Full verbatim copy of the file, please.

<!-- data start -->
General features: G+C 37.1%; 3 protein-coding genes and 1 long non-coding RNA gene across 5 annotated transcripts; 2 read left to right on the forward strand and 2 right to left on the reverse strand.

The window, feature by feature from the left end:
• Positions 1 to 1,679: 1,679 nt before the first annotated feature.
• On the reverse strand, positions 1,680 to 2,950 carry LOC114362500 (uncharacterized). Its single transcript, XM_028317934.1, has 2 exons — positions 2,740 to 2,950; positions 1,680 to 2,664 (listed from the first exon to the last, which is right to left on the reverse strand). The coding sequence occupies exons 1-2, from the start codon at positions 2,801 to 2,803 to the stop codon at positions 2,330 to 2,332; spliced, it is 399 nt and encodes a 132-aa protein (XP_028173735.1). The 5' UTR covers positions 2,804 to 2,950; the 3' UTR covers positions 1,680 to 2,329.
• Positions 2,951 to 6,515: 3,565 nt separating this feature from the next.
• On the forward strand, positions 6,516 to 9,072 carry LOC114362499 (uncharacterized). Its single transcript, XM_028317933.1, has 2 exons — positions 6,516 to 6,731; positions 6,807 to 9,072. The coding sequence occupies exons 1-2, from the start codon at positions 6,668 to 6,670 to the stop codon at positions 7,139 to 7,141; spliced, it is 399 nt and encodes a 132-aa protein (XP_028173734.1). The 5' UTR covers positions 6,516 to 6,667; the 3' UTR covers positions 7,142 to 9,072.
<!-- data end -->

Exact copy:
General features: G+C 37.1%; 3 protein-coding genes and 1 long non-coding RNA gene across 5 annotated transcripts; 2 read left to right on the forward strand and 2 right to left on the reverse strand.

The window, feature by feature from the left end:
• Positions 1 to 1,679: 1,679 nt before the first annotated feature.
• On the reverse strand, positions 1,680 to 2,950 carry LOC114362500 (uncharacterized). Its single transcript, XM_028317934.1, has 2 exons — positions 2,740 to 2,950; positions 1,680 to 2,664 (listed from the first exon to the last, which is right to left on the reverse strand). The coding sequence occupies exons 1-2, from the start codon at positions 2,801 to 2,803 to the stop codon at positions 2,330 to 2,332; spliced, it is 399 nt and encodes a 132-aa protein (XP_028173735.1). The 5' UTR covers positions 2,804 to 2,950; the 3' UTR covers positions 1,680 to 2,329.
• Positions 2,951 to 6,515: 3,565 nt separating this feature from the next.
• On the forward strand, positions 6,516 to 9,072 carry LOC114362499 (uncharacterized). Its single transcript, XM_028317933.1, has 2 exons — positions 6,516 to 6,731; positions 6,807 to 9,072. The coding sequence occupies exons 1-2, from the start codon at positions 6,668 to 6,670 to the stop codon at positions 7,139 to 7,141; spliced, it is 399 nt and encodes a 132-aa protein (XP_028173734.1). The 5' UTR covers positions 6,516 to 6,667; the 3' UTR covers positions 7,142 to 9,072.